Engineering the details of a family this size is a big undertaking - how do you find moving from the big picture design to the close detail of Mastering, Hinting & Production etc?
The process for developing Seraphs was different from that for other typefaces. I usually design a range of styles from Light to Black, develop the character-set and add italics. Only after that is finished, I would start developing possibly other styles.
Seraphs started with the idea to explore how many distinct members one font family can include — and whether each of them can be interpolatable. I began by defining design rules and drew only a few letters in every style. Gradually I am expanding them into a font family with a complete character-set for all European languages. The Mastering for Seraphs is similar to that for other font families, but Production and Testing is a totally different ball game.
The variable font technology is still very fresh, so there were workarounds for things that haven’t been working 100% yet. Testing for variable fonts makes more sense on the web than in desktop applications. At this point, the fonts are auto-hinted. If customers express the need for better font rendering on PC, I would hint the fonts with a new update.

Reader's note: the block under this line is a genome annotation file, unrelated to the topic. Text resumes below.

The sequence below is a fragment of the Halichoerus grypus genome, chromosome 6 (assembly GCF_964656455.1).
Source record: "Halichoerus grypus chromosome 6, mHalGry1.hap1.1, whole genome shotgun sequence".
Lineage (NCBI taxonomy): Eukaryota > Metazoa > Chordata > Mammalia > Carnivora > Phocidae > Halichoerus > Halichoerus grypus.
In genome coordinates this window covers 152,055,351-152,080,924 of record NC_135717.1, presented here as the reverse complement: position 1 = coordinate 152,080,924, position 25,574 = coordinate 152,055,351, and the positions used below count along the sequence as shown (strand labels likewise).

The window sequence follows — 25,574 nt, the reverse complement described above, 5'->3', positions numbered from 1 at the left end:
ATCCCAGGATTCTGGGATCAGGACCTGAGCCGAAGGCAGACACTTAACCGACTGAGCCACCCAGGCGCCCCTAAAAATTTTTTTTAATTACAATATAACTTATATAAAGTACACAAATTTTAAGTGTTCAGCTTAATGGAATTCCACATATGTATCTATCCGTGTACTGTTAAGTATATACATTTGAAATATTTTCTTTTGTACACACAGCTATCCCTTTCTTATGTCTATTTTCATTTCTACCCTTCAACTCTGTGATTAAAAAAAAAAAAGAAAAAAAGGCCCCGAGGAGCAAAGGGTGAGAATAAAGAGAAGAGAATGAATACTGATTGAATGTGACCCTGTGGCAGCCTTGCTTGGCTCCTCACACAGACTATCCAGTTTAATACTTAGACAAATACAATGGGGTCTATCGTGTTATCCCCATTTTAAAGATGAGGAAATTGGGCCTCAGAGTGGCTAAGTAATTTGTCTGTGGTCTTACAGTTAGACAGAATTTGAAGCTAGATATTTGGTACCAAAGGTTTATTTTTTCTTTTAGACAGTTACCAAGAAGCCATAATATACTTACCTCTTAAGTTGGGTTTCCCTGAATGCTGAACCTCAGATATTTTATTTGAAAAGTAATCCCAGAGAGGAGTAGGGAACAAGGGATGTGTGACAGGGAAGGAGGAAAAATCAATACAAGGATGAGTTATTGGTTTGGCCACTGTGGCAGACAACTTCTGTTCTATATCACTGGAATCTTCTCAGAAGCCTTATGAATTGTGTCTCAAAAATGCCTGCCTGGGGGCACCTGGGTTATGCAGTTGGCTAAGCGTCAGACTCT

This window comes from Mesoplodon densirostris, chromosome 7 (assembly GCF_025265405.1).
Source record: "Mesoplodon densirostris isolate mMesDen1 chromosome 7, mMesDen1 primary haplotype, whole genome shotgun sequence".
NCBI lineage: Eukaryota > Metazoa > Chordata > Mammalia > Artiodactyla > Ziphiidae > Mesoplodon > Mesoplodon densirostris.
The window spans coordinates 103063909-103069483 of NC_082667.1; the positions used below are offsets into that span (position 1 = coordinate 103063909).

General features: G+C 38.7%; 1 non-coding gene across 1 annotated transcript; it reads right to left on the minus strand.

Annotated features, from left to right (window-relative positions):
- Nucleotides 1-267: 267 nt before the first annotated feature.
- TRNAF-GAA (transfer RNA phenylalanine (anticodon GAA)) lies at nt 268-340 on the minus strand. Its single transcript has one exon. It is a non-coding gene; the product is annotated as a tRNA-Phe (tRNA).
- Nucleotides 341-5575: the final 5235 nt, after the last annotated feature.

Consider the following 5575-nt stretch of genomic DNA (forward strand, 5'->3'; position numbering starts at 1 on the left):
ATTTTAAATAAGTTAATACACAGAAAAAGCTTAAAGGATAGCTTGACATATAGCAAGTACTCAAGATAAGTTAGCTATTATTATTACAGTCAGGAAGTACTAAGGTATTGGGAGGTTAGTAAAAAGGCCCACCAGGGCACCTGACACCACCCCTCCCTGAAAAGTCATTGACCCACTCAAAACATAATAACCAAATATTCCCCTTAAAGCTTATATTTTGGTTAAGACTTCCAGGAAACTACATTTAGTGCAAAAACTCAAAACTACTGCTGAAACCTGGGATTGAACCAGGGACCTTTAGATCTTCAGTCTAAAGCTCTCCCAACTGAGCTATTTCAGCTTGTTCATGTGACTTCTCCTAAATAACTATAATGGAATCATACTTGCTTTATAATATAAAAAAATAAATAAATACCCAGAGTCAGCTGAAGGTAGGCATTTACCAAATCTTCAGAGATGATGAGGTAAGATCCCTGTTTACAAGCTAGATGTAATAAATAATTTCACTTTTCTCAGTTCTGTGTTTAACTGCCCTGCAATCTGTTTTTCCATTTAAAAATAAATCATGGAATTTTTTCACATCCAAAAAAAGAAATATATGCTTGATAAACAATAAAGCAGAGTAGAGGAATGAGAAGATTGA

Seraphs is a work in progress being released via Future fonts. What have you learnt from this project so far and how do you see it developing in the future?
Seraphs probably wouldn’t be released if it’s not with Future Fonts. For such a big project, Future Fonts makes it easier for designers to have the possibility to release their work-in-progress of a font family, continue the development process and release more versions in the next updates. Customers will also be able to influence the design with their feedback and suggestions. I am really curious to see how customers/designers will react to Seraphs and look forward to rolling out the next phases soon.
About Seraphs’ designer Bernd Volmer:
A Type Designer and Type Engineer who formerly employed by FontShop and Monotype, Bernd now works at HvD Fonts. Together with Olli Meier, Bernd designed the identity for TypoLabs Conference 2018, which has been recognized with the Red Dot Design Award. It was the first visual identity that made an extensive use of variable fonts on the web and in print. Bernd studied graphic design at the ArtEZ in Arnhem and studied Type and Media at the Royal Academy of Arts in The Hague where he developed a fascination for typography ‘the tone of voice in written language’.